Racism Isn't A Fad

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[Comment: Race Matters]

Racism still alive, they just be concealing it!

 Kanye West sang that line in his song “Never Let Me Down” off his College Dropout album, and despite West’s intentional grammatical error, the producer and rapper made an accurate observation. West’s line rings true; but we can omit the last phrase. Racism is still alive, and it’s more blatant than ever.

Pick up a newspaper, turn on your television, visit an online news Web site, and you’ll immediately see. The news of late has been filled with reports of hate crimes and race-related tensions.

Let’s start with Don Imus and the Rutgers Women’s Basketball Team.

Imus, once named by Time Magazine as one of the 25 Most Influential People In America, was fired by CBS on April 12, 2007. Why?  Because Imus made racist remarks on his radio program against the Rutgers Women’s Basketball Team, referring to the predominantly Black players as “Nappy-Headed Hoes”.

On Sept. 20, 2007, thousands of Blacks, and a few Whites, participated in the unprecedented mobilization movement of the 21st century – a rally in Jena, La. and around the nation to support Mychal Bell, one of the six teenaged Black males who were outrageously charged with attempted second-degree murder and conspiracy to attempt second-degree murder for beating a white student at their high school in Jena, La.

On that same night, September 20, two teenaged white males were spotted in Alexandria, La. driving around with nooses tied to the back of their pick-up truck. The next day, a white supremacist posted racist remarks on his Web site, saying that he’d like to go down to Jena and put a bullet in one of the Black kids involved in the beating of the white boy. But media coverage on the blatant racism didn’t end there.

Less than three weeks later, the Associated Press, CNN and other mainstream media reported an incident at the Model Secondary school for the deaf held on the Gallaudet University campus in Washington D.C. Seven students, six white and one Black, held a Black student against his will and marked “KKK” and swastikas on his body.

One week later, a noose was hung on a Black professor’s door at Columbia University in New York. On the same day, the Daily News had featured an entire page on racial issues, including an incident where an 18-year-old Queens, N.Y. woman was arrested on charges that she flashed a noose, shouted the N-word and threatened to kill her neighbor’s children.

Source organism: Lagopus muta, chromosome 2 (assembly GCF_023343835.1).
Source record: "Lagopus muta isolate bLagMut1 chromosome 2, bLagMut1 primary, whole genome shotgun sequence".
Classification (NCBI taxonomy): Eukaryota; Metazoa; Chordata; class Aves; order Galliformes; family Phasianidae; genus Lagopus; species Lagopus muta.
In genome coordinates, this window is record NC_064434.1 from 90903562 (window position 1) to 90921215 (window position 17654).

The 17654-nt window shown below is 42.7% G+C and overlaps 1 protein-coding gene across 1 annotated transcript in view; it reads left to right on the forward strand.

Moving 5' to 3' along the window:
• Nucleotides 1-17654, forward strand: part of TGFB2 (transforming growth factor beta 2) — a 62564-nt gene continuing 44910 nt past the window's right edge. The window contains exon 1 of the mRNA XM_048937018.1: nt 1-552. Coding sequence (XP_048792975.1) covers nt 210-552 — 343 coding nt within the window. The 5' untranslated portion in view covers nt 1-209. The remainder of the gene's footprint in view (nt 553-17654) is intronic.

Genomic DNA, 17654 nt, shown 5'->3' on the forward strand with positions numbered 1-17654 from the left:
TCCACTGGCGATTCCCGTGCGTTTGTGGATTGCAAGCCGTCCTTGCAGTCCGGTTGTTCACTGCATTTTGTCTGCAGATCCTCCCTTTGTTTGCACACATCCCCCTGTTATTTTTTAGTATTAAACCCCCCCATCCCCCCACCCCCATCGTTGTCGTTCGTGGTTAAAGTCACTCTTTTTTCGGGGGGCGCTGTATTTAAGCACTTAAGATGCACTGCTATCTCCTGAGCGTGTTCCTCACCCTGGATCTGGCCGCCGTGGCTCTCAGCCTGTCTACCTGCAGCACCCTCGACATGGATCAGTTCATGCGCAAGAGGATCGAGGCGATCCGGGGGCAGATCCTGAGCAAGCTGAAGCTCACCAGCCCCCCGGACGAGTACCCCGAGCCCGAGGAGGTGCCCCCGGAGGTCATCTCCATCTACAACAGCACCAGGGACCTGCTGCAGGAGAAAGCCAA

The next day, New York newspapers and TV stations reported that a Brooklyn, N.Y. detective filed suit against an Emergency Service Unit Squad after he found a noose over his locker. The detective, 45-year-old Gregory Anderson, added that the squad was allegedly called the “Slave Ship” because of the large number of Black officers assigned there. The numbers of race-related incidents in October alone appear mind-boggling. Why, the answer lies in one word – trends.

Race-related issues are the current “hot topics” in media, and so they receive extensive coverage. It’s this year’s fall fad in the media industry. Do not for a moment be fooled into thinking that for years people haven’t been hanging nooses on doors, or hurling demeaning and offensive hate messages. None of these incidents are unprecedented. Racism didn’t take a few months off and suddenly decide to resurrect in the month of October. It’s been here all along. But in order for Americans to combat this cancer that’s been damaging our society for centuries, a few things have to happen.

First, the media must be consistent in how they cover racism and other controversial issues. They cannot continue the “you lead, I follow” trendy approach to news coverage on such pressing issues. That’s not really journalism.

Second, Americans have to be real with each other. One of the biggest fears Blacks and Whites have today is the fear of coming across offensive. Every one wants to be politically correct, and in an attempt to do so, people often shy away from openly and respectfully addressing and discussing race-related issues for fear of appearing racist. Sadly, this fear is stunting our intellectual development as human beings, and we remain ignorant in our knowledge of those who are of different races. The lack of an open and honest discussion has precluded a debate on the merits or demerits of issues such as an official apology for slavery and reparations.

Third, we must acknowledge and accept that racism is embedded in our history and still exists today. Before the civil rights movement of the 1960s, Blacks were neither accepted nor tolerated in America. Today, almost 50 years later, we’re simply tolerated. For the most part, the two races have found ways to coexist; but tolerance does not and will not erase genuine feelings of apathy and hatred. Do not mistake tolerance for progress. True progress will only be attained when we can accept, acknowledge and then remove the hatred embedded in our history.

The incidents of the past year exemplify what occurs in America on a daily basis. We can educate, desegregate and tolerate as much as we want, but race-related tensions will continue to repeat themselves and negatively affect our society as long as we don’t get to the root of the problem – the racism that exists in our hearts.

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